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tv   [untitled]  CSPAN  June 30, 2009 5:00am-5:30am EDT

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ho[captioning performed by national captioning institute] [captions copyright national cable satellite corp. 2009] >> the national guard let us know where we had a shortfall, fema spoke about the capabilities that they were requesting, and we looked over the exercise. the biggest shortfall is probably in the brigade structure. even though this is a shortfall in certain regions, this is not across the nation. this is a matter of reallocating forces. the national guard is working with us to determine the forces with shortfalls. another area is the number of aircraft that may deployed.
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there were plenty of assets, identifying those well in advance, and we have looked at the active components, with the coast guard to see where the assets would be available as they are called into the emergency. the last area of concern and we look at this closely last week, the health and human services and the veterans administration is the evacuation. we have improved greatly over the ability to identify people who may be moved and how to receive them on the other hand, and the problem that we will face, is the release time of those patients. if you wait until the last moment, we can only moved so
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many people and we were trying to have the officers working closely, having the coordinated officers to talk to them, so if you make the decision in 48 hours here are the people you can move. >> i will ask my staff to design a chart along the gulf coast, to indicate how many nursing home patients live within 30 miles of the coast. i will provide these numbers. in hurricane katrina we had the unfortunate incident where dozens of people drowned in nursing homes, and this was traumatic for the families. as well as for the victims. people do not realize, how many people live near the coast.
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and not everyone living near the coast has an automobile, not everyone is well, not everyone is strong enough to move out, they have to have held, where they are not wealthy enough to afford the $7,000 that it may cost to leave your home for several days, even if you manage to find shelter, there is some expense. i do not think people have an idea of this, that have not recently gone through what some of the states have gone through. that is going to be an interesting focus, and i think that you have identified this situation as something the national guard -- this can be very helpful because the governors may have one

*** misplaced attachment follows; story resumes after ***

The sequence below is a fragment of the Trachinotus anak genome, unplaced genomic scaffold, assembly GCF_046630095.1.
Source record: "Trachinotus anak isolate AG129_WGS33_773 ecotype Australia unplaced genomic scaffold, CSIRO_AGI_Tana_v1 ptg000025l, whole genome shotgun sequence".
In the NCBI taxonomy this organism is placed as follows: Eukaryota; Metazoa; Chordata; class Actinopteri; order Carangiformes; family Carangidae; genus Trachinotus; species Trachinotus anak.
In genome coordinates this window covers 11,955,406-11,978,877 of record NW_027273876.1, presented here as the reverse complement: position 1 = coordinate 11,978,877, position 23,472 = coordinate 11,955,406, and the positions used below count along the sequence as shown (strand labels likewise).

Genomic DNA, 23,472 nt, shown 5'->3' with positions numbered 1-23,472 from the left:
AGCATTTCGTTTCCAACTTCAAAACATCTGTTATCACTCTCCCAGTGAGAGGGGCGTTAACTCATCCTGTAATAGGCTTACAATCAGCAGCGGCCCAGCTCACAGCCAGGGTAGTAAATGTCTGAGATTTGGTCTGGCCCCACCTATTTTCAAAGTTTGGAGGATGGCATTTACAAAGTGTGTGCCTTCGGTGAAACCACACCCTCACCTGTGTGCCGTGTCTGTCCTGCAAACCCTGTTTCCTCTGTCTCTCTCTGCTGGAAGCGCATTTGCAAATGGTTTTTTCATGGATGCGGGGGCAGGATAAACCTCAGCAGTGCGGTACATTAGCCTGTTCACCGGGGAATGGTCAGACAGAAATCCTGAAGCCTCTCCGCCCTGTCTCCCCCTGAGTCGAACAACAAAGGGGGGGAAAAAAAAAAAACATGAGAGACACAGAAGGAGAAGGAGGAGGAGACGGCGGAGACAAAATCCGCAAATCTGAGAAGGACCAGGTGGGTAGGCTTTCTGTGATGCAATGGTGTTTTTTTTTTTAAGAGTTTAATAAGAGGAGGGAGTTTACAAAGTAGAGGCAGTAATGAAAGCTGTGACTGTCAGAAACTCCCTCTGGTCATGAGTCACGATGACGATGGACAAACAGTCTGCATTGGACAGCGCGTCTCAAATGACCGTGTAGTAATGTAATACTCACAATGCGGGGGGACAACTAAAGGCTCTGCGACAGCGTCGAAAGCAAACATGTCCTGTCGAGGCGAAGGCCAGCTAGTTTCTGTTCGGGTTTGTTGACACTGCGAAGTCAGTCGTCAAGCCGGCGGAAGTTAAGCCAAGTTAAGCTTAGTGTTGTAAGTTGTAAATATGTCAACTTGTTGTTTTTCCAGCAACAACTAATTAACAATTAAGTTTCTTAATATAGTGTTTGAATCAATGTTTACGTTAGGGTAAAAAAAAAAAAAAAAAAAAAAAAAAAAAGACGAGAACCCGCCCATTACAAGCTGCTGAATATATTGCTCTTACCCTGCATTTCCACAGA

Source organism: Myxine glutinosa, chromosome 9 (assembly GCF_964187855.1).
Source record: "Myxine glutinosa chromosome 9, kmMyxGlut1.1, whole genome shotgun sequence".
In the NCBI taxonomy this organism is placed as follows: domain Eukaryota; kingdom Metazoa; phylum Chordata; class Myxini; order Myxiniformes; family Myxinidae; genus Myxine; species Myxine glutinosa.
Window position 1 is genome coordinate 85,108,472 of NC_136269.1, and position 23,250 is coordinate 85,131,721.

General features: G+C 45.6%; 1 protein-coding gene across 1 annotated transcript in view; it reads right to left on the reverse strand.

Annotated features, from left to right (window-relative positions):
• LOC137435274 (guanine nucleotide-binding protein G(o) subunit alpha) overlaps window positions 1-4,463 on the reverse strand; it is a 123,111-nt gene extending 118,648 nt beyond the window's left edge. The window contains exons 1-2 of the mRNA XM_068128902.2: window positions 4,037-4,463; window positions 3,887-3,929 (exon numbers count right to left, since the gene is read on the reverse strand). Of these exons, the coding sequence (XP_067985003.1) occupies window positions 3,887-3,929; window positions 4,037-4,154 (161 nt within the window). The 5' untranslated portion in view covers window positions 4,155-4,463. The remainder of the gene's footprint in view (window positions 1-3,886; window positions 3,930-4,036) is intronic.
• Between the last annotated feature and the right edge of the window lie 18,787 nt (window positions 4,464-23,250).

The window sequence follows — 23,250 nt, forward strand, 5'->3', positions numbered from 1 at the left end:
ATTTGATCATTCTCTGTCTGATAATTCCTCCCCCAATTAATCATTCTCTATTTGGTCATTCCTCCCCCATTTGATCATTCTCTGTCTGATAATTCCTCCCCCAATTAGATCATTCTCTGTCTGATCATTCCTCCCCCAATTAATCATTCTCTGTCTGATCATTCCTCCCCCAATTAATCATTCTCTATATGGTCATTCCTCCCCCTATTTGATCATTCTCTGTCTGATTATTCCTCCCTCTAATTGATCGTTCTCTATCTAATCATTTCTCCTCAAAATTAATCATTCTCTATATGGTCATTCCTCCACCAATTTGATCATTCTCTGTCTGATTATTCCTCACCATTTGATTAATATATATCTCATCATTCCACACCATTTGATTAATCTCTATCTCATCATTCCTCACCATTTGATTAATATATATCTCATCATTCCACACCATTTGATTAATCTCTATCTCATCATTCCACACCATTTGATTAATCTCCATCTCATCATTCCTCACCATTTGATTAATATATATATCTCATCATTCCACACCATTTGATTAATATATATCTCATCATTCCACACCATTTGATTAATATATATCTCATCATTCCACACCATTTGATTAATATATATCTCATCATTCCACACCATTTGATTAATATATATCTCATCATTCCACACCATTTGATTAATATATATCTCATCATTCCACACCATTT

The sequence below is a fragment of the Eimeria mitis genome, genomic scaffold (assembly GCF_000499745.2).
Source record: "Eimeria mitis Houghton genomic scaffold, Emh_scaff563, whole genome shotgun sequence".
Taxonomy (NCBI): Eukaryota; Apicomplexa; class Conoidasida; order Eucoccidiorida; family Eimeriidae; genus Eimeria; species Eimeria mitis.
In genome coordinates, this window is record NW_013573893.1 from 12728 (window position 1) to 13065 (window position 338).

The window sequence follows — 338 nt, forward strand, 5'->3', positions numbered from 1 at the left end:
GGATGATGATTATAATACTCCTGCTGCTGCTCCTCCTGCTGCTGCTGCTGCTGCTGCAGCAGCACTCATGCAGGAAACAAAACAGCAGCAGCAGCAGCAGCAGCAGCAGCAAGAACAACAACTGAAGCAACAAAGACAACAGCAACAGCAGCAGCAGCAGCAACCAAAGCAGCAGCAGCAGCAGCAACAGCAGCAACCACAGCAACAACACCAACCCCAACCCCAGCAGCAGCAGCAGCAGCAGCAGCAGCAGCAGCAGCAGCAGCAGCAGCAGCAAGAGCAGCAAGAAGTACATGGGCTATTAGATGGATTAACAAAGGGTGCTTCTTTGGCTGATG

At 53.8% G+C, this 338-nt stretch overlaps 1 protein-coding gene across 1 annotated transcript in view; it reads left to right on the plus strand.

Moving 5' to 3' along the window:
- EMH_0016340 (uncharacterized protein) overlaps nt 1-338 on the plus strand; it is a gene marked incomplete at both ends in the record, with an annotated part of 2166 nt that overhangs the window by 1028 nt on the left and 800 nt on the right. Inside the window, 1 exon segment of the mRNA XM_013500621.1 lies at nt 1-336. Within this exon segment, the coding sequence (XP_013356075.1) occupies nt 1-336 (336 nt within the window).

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helicopter moving them around, but this is not moving all of the citizens. it would be helpful to have these federal assets to be able to do this evacuation. do you have a comment? >> this is not a question of the lack of capacity in terms of the overall numbers, but the resources may not be in the right place. i hear that recruiting is pretty good? >> we are at great strength right now. >> how important is the national guard to hurricane assistance? what role do they play? >> i cannot speak for the national guard, i am working at northern command. i will talk about my experiences from the past. they are the first responders in
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support of the fire department and the emergency responders, they will be there first. we have to understand their capabilities and look at their response times because if they are successful at the local level we have to use less assets. >> you do not see any need to increase anything? this is just reorganizing what we have? >> the congress has been very gracious with the department of defense in the ability to look at the essentials that we use in the homeland, the capabilities where we respond to disasters. we are recovering very well with these essential. >> can you comment from your perspective on the role of the national guard, the you find this to be essential and how do you want to position your
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organization with them, and if you can do this in one minute, and also talk about the idea that is moving around here, about a civilian reserve, that may supplement fema and the national guard in terms of trained personnel that could be called up in the event of a catastrophic disaster, which we cannot maintain every day, but it would be nice to have something like that. maybe that is what the red cross will do, or maybe that is the national guard. comment on the national guard and the ready reserve idea. >> the national guard is a key component in responding to disasters.